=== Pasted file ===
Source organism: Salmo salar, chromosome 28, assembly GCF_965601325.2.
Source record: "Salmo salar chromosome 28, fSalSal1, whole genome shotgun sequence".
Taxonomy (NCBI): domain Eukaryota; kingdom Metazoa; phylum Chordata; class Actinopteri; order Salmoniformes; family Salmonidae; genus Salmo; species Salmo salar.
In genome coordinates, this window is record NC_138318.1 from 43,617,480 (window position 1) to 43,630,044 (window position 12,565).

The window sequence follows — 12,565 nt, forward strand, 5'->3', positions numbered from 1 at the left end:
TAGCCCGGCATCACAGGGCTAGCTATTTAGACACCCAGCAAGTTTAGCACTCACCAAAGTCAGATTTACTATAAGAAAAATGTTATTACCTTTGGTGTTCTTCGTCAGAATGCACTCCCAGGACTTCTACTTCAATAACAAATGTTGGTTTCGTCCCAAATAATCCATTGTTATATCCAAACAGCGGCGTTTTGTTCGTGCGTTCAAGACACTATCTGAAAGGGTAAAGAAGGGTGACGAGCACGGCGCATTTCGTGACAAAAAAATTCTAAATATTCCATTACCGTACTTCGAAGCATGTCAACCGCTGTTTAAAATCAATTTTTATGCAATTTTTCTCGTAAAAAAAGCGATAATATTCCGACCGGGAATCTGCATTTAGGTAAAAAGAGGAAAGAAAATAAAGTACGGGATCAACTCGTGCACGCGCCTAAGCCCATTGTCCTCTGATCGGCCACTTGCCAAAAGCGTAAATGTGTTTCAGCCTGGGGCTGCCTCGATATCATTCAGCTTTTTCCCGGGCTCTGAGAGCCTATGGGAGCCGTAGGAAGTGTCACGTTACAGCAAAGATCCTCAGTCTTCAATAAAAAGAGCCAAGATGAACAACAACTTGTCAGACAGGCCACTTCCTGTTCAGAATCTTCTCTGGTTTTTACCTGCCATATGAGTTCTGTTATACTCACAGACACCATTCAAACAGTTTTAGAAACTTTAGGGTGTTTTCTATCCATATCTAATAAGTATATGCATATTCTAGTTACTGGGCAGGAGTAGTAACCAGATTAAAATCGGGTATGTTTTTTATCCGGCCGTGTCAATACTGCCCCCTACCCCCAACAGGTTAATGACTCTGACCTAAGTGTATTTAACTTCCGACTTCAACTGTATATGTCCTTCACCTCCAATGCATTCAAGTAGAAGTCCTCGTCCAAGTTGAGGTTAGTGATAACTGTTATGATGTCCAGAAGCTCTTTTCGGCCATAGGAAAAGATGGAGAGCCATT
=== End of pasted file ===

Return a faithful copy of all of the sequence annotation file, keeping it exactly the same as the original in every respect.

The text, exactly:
Source organism: Salmo salar, chromosome 28, assembly GCF_965601325.2.
Source record: "Salmo salar chromosome 28, fSalSal1, whole genome shotgun sequence".
Taxonomy (NCBI): domain Eukaryota; kingdom Metazoa; phylum Chordata; class Actinopteri; order Salmoniformes; family Salmonidae; genus Salmo; species Salmo salar.
In genome coordinates, this window is record NC_138318.1 from 43,617,480 (window position 1) to 43,630,044 (window position 12,565).

The window sequence follows — 12,565 nt, forward strand, 5'->3', positions numbered from 1 at the left end:
TAGCCCGGCATCACAGGGCTAGCTATTTAGACACCCAGCAAGTTTAGCACTCACCAAAGTCAGATTTACTATAAGAAAAATGTTATTACCTTTGGTGTTCTTCGTCAGAATGCACTCCCAGGACTTCTACTTCAATAACAAATGTTGGTTTCGTCCCAAATAATCCATTGTTATATCCAAACAGCGGCGTTTTGTTCGTGCGTTCAAGACACTATCTGAAAGGGTAAAGAAGGGTGACGAGCACGGCGCATTTCGTGACAAAAAAATTCTAAATATTCCATTACCGTACTTCGAAGCATGTCAACCGCTGTTTAAAATCAATTTTTATGCAATTTTTCTCGTAAAAAAAGCGATAATATTCCGACCGGGAATCTGCATTTAGGTAAAAAGAGGAAAGAAAATAAAGTACGGGATCAACTCGTGCACGCGCCTAAGCCCATTGTCCTCTGATCGGCCACTTGCCAAAAGCGTAAATGTGTTTCAGCCTGGGGCTGCCTCGATATCATTCAGCTTTTTCCCGGGCTCTGAGAGCCTATGGGAGCCGTAGGAAGTGTCACGTTACAGCAAAGATCCTCAGTCTTCAATAAAAAGAGCCAAGATGAACAACAACTTGTCAGACAGGCCACTTCCTGTTCAGAATCTTCTCTGGTTTTTACCTGCCATATGAGTTCTGTTATACTCACAGACACCATTCAAACAGTTTTAGAAACTTTAGGGTGTTTTCTATCCATATCTAATAAGTATATGCATATTCTAGTTACTGGGCAGGAGTAGTAACCAGATTAAAATCGGGTATGTTTTTTATCCGGCCGTGTCAATACTGCCCCCTACCCCCAACAGGTTAATGACTCTGACCTAAGTGTATTTAACTTCCGACTTCAACTGTATATGTCCTTCACCTCCAATGCATTCAAGTAGAAGTCCTCGTCCAAGTTGAGGTTAGTGATAACTGTTATGATGTCCAGAAGCTCTTTTCGGCCATAGGAAAAGATGGAGAGCCATT